It's hardly impossible to remove a few stones from below but there are more than 100,000 stones missing from G1 and 75,000 from G2.  They would not pry out countless thousands of stones from underneath enormous stones.  It is simply too much work.  No stone is worth the kind of work it would take to remove far less to haul the remnants to Cairo.  

While the evidence stones were removed from the top down is very extensive you might also consider what the pyramid would look like today if they had been.  The lower levels of the pyramid especially toward the centers would be beaten to a pulp.  There would be no square edges because of the bombardment of stones and debris from above.  Even though erosive forces like windblown sand are far more powerful near the bottom it is not in significantly worse shape than higher reaches.  It is quite obvious that the stones had to be and WERE in actuality slid down the cladded sides.  

Edited by cladking
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Posted (edited)
4 hours ago, cladking said:

I'm quite confident the Egyptians in the 13th century AD were well aware that you don't tear down a stone wall starting at the bottom.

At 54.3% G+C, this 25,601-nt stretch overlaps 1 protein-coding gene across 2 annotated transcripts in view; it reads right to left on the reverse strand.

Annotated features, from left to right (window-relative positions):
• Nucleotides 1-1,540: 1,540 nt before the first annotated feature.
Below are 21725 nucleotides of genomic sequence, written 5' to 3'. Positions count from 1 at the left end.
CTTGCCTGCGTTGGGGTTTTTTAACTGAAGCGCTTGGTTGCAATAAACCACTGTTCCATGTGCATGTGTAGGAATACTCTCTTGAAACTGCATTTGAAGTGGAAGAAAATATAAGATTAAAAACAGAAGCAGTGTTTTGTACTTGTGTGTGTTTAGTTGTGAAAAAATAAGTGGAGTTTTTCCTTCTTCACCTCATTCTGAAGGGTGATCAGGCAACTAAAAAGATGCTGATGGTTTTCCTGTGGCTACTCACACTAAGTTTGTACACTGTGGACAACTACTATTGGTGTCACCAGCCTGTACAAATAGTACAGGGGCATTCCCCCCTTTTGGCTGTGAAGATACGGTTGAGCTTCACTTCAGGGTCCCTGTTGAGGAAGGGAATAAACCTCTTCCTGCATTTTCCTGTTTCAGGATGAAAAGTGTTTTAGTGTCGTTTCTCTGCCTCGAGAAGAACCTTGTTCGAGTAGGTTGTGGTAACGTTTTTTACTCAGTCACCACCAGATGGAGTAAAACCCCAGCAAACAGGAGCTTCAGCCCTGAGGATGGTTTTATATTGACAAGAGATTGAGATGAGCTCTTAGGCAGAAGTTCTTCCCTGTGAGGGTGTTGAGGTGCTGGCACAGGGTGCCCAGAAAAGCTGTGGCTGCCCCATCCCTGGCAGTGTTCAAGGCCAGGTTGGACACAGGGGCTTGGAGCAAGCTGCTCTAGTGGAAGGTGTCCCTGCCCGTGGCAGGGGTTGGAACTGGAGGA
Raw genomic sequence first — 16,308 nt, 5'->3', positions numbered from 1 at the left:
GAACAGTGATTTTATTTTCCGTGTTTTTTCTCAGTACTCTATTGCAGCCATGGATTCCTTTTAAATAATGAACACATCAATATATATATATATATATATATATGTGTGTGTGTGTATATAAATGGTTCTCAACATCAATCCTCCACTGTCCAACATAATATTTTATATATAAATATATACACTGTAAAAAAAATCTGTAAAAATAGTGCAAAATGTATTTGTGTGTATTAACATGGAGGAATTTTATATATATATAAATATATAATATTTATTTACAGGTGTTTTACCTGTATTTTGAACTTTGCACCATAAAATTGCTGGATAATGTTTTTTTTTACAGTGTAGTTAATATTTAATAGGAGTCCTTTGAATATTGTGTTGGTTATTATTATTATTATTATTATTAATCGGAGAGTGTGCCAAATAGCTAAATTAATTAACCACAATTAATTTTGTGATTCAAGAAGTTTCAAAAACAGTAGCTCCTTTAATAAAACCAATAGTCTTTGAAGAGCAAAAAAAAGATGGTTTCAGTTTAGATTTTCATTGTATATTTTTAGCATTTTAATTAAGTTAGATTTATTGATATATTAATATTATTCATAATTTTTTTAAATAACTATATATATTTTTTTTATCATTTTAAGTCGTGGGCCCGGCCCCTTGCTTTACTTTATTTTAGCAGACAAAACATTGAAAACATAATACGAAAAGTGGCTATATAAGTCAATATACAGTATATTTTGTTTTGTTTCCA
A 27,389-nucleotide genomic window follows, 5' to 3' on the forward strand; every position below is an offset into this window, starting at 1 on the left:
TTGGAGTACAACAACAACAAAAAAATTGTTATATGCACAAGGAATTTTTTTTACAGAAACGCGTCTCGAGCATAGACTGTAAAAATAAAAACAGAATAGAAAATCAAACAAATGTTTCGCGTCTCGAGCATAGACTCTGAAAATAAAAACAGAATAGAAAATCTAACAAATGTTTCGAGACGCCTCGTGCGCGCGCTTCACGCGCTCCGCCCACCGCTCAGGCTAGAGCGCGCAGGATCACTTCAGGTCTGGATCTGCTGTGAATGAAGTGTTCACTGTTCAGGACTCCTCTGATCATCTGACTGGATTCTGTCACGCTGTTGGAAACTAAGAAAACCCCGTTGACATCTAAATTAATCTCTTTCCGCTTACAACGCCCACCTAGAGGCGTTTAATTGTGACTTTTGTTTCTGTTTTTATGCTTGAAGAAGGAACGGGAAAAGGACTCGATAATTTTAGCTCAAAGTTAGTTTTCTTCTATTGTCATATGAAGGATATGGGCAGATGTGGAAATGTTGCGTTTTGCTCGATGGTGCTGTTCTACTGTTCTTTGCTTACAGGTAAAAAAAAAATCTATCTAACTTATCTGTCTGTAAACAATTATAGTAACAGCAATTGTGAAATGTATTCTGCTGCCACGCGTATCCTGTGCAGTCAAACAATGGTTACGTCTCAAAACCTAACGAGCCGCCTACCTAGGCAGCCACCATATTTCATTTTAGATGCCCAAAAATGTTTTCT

I'm quite confident that they knew the difference between a wall and pyramid.Bad analogy.

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You must start at the TOP.  As you can see they couldn't get all the way to the top because the cladding was in too good of shape so they started as close to the top as they could climb up the four corners.  

Okay you keep saying that but that didn't happen at Khafre's pyramid the cladding is still there? Do you understand that? Its still on the 'top'.

Do you understand that pyramids exist that have their cladding remove from the bottom while leaving the middle cladding still in place?

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Stone sliding on stone has a lot of friction.  This friction is even higher if the stone is rough and broken as the cladding stone was.  This high friction would prevent the stones coming down the cladded sides of the pyramids from attaining significant speed.  Remember it is sliding on a 52 degree slope as well so terminal velocity is quite low and any major collisions will slow it much more